IP - 1200
INSTRUCTOR:Lt Col David Albert
DESCRIPTION: This lesson introduces the student to the basic requirements for successfully completing CWPC. It begins by talking about the Air Force core values, something which has been mandated to be covered in every course. It then goes on to cover a sampling of the planning related terms, acronyms, definitions, in other words the language of planning, which the students will encounter during the course and with which they must familiarize themselves as quickly as possible. Finally, during the course of covering these terms, the most important Joint and Air Force planning guidance and policy documents will be briefly reviewed.
OBJECTIVE:The object of this lesson is for each student to know the requirements for completing CWPC.
SAMPLES OF BEHAVIOR:
3. Know the general purpose and content of Joint and Air Force planning guidance and policy
REFERENCES:CWPC Desktop Reference and virtually all of the other documents we use during the course.
REQUIRED READING:Review the CWPC Desktop Reference for the definitions of the terms in the outline.
1. Introduction: This lecture will do several things. First, it will briefly go over something which most of you have heard of; Air Force Core Values. Then, because planning, just like every other functional area, has its own specialized vocabulary and language, we’ll cover a few of the most common and important terms you’ll hear in the first few days of the course. Hopefully this will help make these early lectures a bit more intelligible to those of you who are new to planning. And finally, as we cover these terms, we’ll briefly review a few of the more important Joint and Air Force documents and guidance that is out there and which you’ll be using as planners.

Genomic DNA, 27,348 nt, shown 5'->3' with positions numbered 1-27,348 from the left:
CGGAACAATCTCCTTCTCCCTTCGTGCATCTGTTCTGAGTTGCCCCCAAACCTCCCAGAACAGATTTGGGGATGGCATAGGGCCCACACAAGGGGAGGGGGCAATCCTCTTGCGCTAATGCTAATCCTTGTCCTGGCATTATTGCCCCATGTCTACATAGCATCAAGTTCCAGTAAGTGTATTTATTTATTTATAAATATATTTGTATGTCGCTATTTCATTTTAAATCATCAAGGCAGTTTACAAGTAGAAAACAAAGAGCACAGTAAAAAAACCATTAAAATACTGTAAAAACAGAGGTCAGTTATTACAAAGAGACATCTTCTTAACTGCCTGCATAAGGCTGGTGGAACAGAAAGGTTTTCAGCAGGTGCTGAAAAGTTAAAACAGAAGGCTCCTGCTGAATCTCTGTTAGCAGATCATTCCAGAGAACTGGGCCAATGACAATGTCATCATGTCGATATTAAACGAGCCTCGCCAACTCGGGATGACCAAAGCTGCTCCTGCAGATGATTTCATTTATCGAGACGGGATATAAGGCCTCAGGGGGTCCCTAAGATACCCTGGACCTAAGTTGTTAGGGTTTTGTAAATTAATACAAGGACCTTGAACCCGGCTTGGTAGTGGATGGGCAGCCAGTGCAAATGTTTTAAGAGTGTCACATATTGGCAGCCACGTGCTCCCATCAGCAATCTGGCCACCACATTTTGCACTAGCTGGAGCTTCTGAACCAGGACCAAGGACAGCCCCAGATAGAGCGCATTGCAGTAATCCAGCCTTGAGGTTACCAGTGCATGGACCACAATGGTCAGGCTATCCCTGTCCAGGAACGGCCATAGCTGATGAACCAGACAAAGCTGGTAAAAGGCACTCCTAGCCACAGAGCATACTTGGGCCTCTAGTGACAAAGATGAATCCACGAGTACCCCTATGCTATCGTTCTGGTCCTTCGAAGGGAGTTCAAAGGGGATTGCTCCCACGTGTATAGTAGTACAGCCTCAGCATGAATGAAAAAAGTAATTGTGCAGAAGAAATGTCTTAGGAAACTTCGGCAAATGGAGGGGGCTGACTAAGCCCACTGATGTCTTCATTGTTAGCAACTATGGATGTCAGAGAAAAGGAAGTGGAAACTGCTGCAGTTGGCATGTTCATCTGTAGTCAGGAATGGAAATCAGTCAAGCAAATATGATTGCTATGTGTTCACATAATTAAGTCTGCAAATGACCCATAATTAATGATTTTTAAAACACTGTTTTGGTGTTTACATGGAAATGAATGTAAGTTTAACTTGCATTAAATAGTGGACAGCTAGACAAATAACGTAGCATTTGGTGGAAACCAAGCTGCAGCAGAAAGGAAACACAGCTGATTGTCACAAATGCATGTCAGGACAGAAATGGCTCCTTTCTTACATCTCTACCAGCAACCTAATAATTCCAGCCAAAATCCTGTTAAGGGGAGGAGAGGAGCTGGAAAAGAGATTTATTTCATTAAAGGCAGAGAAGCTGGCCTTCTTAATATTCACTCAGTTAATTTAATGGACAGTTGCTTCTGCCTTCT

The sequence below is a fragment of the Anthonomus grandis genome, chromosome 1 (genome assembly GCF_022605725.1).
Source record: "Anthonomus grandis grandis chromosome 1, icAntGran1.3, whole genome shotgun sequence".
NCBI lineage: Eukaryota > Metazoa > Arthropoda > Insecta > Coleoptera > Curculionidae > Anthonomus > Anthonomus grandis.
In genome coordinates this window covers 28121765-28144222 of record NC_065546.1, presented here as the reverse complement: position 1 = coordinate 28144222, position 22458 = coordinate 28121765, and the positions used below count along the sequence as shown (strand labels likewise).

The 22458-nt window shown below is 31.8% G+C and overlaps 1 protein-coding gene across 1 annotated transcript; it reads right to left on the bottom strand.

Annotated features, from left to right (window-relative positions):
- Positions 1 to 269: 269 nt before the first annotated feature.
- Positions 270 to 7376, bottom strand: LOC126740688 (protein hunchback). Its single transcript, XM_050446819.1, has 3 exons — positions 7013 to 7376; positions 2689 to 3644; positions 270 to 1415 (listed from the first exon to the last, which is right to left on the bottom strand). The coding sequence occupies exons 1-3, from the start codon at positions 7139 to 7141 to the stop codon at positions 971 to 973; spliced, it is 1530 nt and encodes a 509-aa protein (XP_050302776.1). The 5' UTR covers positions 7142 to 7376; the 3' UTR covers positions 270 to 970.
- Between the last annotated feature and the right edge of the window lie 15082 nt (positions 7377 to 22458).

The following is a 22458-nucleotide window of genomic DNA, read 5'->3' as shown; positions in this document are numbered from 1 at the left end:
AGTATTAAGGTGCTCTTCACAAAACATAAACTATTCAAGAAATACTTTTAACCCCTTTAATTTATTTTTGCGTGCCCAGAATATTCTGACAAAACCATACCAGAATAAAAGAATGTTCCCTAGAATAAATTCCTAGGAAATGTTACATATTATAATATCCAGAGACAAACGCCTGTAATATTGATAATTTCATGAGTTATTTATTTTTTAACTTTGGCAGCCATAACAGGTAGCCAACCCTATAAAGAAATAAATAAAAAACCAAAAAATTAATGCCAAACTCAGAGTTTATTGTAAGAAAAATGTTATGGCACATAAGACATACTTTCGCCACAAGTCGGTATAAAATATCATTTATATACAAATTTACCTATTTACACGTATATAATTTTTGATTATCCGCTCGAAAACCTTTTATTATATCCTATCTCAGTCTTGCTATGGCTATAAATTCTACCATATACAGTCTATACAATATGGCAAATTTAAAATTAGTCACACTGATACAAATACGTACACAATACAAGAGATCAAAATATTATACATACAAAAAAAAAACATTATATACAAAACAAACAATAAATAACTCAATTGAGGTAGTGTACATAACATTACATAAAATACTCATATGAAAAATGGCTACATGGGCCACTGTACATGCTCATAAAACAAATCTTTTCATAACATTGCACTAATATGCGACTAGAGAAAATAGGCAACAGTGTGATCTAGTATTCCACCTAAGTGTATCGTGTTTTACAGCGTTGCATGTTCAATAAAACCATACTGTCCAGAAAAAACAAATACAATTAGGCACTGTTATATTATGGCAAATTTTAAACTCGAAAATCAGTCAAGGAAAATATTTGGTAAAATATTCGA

2. Core Values:The Air Force core values exist for all members of the Air Force family—officer, enlisted and civilian; active duty, retired, guard, and reserve. They are for all of us to know, understand and live by. They are much more than minimum standards. They remind us what it takes to get the mission done. They inspire us to do our very best at all times. They are the common bond among all comrades in arms, and they are the glue that unifies the force and ties us to the great warriors and public servants of the past.
a. Contingency Planning
b. Deliberate Planning
c. Crisis/Execution Planning
d. Operation Plans (OPLANS)
f. Functional Plans
g. Joint Strategic Capabilities Plan (JSCP)
h. War and Mobilization Plan (WMP)
i. Joint Planning and Execution Community (JPEC)
j. Joint Operation Planning and Execution System (JOPES).
k. Contingency Operations Mobility Planning and Execution System
n. Force Package
4. Summary: During the past 45 minutes or so, we’ve looked at the Air Force Core Values, those things that hopefully you’ll keep in mind and apply to yourself throughout this course and your entire career. We’ve also looked at just a few of the most frequently used terms you’ll be hearing in the next few weeks. As you can see, there is a very specialized vocabulary associated with planning. The faster you can become comfortable and conversant with it, the easier your job will be. Faithfully using the CWPC Desktop Reference will help you learn the terms you need to know. Finally, you’ve been introduced to a few of the more important documents and guidance you’ll be using as planners. We feel these are some of the basic requirements you need to successfully complete CWPC and to be able to go out and do a good job as a planner, regardless of what level you operate at.